Camel Groomer or Master Merchant? Interactive Silk Road iPad App
Name of App: Travel the Silk Road
Type of Technology: iPad application
SAMR Model Rating: Modification/Redefinition
Grade Level: 7th and 10th
Subject Area: World History
Description: Travel the Silk Road is an app produced by the Denver Museum of Nature and Science to extend educational activities beyond the exhibit by the same name. Using iPads, individuals or student pairs use this interactive app to virtually travel through six Silk Road destinations across Eurasia, from Xi’an, China, to Constantinople. The audio features music heard long ago in these locations, so that students hear the traditional instruments of the time. This provides a sensory element to the app. The interactive character of the app involves a journey that engages students in decision making, whereby they discover information about the various luxury commodities by tapping items on the screen. Students then have to choose which good will result in the best trade. Their choices determine whether they need to go back to learn more or whether they move on to the next Silk Road destination. The prompt at the beginning encourages them to make informed decisions, resulting at the end of the app adventure in “Camel Groomer” or “Master Merchant” status (both are respectable results). Through their “virtual” field trip, students gather cultural, economic, environmental, and technological details that facilitate their understanding of the risks and riches of this commercial network – “the world’s oldest international highway.”
The enemy of any tenth-grade AP World History teacher is time – the sheer lack of it to adequately facilitate the understanding of 10 millennia of humanity’s interactions. One of the interactions that merits attention is the commercial and cultural networks of the post-classical era. I’ve had groups stage a classroom caravan, where student groups become travel guides, helping their peers – visitors to their Silk Road destination – understand its historical significance. But this activity absorbs far too much time.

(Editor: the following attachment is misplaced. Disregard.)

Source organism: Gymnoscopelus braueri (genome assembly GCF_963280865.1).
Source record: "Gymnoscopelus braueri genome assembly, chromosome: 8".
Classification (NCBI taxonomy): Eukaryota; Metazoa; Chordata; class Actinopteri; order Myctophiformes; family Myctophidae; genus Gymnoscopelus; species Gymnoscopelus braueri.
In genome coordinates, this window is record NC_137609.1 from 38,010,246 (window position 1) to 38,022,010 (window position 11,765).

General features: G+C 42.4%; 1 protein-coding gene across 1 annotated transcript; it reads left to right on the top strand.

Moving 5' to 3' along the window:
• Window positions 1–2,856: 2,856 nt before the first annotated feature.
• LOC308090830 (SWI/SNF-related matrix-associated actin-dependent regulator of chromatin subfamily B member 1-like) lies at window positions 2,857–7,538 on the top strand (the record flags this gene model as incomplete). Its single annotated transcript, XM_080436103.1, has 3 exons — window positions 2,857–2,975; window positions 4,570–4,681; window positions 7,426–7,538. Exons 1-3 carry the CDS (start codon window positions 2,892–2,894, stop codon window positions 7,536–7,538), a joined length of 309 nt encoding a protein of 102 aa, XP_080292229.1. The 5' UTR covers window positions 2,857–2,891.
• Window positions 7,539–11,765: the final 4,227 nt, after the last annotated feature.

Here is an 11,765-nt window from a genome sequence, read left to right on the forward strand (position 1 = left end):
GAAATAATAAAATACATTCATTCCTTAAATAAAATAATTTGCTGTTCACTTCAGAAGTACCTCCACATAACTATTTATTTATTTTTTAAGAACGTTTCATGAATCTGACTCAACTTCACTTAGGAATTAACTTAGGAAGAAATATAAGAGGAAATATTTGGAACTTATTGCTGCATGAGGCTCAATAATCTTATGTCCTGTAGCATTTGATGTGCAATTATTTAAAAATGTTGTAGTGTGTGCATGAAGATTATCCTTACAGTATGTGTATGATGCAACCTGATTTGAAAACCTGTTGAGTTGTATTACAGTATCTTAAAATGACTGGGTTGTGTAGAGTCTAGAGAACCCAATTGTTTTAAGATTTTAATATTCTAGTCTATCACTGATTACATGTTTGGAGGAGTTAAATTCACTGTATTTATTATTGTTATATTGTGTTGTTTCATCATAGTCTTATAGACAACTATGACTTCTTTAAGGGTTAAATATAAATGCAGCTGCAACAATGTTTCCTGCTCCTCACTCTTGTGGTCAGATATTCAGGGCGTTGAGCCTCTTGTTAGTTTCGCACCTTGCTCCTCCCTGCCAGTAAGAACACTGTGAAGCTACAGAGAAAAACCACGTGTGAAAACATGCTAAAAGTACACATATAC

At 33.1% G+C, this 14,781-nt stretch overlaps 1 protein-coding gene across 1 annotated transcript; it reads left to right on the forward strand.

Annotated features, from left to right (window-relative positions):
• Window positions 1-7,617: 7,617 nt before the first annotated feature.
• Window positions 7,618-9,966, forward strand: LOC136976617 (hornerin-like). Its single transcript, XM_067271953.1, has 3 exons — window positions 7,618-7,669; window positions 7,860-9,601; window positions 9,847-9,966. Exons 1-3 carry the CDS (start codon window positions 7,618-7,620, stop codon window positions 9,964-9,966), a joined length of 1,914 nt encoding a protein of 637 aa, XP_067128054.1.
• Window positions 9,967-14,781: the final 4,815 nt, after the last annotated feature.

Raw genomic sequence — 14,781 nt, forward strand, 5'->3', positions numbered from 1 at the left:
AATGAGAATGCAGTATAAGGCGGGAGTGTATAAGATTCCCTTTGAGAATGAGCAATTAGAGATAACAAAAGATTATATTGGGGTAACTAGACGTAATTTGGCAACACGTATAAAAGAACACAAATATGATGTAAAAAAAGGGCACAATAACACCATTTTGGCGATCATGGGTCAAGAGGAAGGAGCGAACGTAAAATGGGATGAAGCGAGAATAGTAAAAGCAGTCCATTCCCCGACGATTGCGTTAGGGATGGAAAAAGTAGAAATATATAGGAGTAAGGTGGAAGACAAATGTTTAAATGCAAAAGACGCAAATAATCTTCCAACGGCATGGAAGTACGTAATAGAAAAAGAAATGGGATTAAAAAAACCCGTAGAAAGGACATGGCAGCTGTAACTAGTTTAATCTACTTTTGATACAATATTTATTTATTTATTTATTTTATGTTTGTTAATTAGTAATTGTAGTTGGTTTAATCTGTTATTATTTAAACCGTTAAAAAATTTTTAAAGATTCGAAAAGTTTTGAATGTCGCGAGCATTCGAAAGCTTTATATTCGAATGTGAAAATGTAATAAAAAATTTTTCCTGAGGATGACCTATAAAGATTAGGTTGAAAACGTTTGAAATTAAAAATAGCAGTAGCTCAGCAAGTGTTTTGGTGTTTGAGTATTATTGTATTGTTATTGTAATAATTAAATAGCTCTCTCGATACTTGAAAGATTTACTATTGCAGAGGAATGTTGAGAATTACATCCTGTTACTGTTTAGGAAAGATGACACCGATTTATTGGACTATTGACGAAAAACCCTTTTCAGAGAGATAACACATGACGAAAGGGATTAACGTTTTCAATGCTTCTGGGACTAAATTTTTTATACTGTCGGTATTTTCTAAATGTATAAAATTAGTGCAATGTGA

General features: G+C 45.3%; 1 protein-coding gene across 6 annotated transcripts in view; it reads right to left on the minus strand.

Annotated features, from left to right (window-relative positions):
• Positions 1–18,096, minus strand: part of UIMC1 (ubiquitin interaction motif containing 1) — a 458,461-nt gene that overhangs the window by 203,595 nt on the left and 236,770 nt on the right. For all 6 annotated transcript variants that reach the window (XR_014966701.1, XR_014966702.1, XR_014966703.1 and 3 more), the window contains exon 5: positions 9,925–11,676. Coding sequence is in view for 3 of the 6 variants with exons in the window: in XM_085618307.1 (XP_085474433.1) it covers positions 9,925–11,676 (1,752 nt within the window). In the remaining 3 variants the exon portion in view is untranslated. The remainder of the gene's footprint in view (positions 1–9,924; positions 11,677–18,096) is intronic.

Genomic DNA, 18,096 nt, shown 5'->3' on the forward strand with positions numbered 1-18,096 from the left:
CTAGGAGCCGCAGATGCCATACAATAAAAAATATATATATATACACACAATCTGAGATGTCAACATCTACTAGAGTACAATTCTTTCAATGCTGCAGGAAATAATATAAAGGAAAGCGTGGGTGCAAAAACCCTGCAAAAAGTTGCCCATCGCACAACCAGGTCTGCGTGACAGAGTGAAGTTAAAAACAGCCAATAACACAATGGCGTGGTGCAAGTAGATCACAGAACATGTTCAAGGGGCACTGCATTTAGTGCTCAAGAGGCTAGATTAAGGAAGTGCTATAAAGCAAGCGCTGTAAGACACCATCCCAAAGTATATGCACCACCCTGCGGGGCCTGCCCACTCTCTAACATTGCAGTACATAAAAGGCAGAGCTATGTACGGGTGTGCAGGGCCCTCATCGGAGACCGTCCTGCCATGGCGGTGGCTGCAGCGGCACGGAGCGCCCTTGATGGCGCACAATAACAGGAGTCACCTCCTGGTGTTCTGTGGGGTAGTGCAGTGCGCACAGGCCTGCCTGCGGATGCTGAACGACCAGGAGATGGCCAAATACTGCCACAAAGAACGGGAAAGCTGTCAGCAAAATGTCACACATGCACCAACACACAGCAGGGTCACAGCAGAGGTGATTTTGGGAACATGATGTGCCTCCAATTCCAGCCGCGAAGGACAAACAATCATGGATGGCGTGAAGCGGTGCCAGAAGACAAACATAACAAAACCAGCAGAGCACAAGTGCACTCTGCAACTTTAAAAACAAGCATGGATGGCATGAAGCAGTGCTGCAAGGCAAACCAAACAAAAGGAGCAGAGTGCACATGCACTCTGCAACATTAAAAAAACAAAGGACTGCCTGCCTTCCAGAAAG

Here’s where technology saved us time, while still providing a content-rich and interactive experience. This app works only on iPads, not on phones. However, with one-to-one iPad roll out on the horizon, students will be able to individually navigate the app adventure at home or in class. In the absence of one-to-one student access to iPads, students used class time to investigate the Silk Road. The app music, played on the iPads at varied rates and intervals, created an eerie Silk Road audio collage, but most students could remedy this by using their own earbuds. From my time-sensitive teacher point of view, the app accomplished in 20 minutes what the in-class group “project-based learning” (PBL) process could be accomplished in two hours. Lengthier PBL or inquiry-based learning experiences are undoubtedly valuable, and cannot be replaced by iPad apps, but such apps can both enrich and expand inquiry-based learning and/or be used strategically to more efficiently deliver content in an engaging fashion.
Click here for a webinar on the Denver Museum of Nature and Science Silk Road exhibit. Here is a screenshot of the app description.
Here (left) is a screenshot of a stop on the Silk Road app journey. Following an introduction of some cultural and environmental information unique to the site, in this case Xi’an, China, students land on this screen where they are required to make a choice. Students are wise to click the information icon next to each of the choices to determine their worth before making their selection. If they fail to make a reasonable choice, they are bounced back to the start to more actively or closely explore the clues.
The students use the information they gather as evidence for an essay comparing Silk, Sand and Sea Roads of the post-classical era. An extension of the activity involves creation of a digital Google “MyMap,” where by students add interactive annotations, including commodities, ideas, faiths, and germs exchanged along the Silk Roads. Click here for my blog post on MyMaps – also accessible on iPads.